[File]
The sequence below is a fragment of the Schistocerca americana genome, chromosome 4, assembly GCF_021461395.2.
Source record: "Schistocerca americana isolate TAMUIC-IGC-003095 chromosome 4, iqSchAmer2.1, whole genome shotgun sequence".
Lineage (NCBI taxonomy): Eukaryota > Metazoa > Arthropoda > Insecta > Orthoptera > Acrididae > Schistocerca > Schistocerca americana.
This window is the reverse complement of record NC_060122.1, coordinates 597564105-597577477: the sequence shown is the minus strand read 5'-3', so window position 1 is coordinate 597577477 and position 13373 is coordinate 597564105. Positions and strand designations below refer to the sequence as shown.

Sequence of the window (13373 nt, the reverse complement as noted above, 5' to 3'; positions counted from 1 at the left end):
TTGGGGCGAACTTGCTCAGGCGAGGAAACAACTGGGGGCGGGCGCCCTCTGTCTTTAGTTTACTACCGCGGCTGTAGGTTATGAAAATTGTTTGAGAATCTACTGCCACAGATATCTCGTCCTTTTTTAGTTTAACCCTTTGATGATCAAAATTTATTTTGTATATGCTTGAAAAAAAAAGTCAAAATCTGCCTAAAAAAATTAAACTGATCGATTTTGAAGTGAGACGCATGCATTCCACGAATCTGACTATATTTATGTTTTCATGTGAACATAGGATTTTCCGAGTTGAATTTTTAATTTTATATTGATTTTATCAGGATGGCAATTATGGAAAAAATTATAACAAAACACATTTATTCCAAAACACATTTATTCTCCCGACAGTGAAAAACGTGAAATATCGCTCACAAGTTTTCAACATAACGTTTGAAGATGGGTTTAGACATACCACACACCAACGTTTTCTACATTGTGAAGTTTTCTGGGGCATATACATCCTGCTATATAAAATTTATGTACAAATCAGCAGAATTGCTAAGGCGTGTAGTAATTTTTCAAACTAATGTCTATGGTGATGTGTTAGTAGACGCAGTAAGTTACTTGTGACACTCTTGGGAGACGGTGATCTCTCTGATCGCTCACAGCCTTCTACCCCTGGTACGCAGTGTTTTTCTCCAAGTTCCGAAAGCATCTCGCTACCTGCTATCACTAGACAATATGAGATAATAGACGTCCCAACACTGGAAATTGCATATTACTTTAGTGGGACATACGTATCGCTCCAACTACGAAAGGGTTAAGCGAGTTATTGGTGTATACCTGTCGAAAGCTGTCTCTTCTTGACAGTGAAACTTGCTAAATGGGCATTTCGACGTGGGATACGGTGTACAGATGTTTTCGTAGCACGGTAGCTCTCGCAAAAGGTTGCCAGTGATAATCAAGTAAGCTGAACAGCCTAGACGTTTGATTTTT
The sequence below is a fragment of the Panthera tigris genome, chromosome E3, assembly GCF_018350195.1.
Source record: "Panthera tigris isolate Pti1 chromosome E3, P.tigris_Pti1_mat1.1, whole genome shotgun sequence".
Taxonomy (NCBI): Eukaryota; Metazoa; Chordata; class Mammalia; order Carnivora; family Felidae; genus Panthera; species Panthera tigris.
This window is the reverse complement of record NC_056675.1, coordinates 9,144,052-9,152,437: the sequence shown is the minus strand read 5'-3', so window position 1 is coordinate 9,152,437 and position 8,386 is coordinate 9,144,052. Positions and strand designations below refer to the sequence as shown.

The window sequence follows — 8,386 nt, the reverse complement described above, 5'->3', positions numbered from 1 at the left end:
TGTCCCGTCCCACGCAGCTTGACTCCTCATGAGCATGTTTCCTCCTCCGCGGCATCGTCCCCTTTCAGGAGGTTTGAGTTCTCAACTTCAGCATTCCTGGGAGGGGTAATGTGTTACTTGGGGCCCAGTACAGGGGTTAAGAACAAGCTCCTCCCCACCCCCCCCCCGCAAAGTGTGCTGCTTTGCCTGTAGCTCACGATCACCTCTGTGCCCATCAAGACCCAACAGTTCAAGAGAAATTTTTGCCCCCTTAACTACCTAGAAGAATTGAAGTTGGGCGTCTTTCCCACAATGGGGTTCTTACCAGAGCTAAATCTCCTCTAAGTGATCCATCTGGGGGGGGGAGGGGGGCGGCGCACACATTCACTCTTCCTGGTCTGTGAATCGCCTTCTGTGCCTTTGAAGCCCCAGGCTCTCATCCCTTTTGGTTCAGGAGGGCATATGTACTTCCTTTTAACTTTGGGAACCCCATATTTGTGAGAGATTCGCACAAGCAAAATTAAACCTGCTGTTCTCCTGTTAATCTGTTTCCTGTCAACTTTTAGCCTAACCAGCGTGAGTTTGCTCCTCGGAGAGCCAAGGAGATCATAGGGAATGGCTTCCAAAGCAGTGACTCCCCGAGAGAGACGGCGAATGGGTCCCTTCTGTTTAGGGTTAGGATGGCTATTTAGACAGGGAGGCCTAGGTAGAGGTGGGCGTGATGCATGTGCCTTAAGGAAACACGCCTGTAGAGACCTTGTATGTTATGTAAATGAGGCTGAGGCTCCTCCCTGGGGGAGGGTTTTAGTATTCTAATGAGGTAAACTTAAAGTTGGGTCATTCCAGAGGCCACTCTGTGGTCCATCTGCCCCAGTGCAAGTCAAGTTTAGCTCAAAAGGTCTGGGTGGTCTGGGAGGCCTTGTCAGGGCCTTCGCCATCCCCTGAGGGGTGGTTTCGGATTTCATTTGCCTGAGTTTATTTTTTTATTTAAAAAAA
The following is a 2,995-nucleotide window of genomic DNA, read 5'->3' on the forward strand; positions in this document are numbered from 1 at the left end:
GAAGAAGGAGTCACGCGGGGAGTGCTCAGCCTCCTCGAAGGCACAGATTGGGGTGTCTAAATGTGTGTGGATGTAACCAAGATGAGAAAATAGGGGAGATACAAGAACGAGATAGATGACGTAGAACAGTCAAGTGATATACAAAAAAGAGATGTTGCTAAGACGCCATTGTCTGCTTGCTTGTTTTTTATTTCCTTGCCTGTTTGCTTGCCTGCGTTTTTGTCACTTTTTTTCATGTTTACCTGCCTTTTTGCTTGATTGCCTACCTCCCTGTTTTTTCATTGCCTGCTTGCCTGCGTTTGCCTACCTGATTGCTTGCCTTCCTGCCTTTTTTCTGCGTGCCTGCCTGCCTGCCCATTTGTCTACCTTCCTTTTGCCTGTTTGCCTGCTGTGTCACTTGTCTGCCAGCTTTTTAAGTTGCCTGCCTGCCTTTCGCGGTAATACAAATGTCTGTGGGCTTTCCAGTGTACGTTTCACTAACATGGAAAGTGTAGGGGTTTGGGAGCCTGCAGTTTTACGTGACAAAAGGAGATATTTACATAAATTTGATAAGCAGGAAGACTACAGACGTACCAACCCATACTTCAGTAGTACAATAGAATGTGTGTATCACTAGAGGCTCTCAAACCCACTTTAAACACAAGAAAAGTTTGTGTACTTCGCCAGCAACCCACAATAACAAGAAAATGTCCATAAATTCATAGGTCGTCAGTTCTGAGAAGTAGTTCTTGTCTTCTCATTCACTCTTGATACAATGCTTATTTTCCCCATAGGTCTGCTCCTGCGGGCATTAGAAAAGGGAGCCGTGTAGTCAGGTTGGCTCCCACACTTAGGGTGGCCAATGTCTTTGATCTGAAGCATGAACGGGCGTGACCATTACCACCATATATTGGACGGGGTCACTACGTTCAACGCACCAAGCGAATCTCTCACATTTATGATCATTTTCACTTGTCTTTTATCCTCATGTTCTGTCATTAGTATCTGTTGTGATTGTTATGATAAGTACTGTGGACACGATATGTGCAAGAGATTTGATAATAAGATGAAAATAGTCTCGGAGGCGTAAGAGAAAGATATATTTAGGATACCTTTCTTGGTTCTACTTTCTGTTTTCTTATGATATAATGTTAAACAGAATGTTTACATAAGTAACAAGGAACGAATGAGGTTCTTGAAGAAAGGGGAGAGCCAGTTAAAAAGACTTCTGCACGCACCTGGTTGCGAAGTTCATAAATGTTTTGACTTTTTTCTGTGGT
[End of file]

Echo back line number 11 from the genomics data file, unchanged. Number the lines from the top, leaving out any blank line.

The window sequence follows — 8,386 nt, the reverse complement described above, 5'->3', positions numbered from 1 at the left end: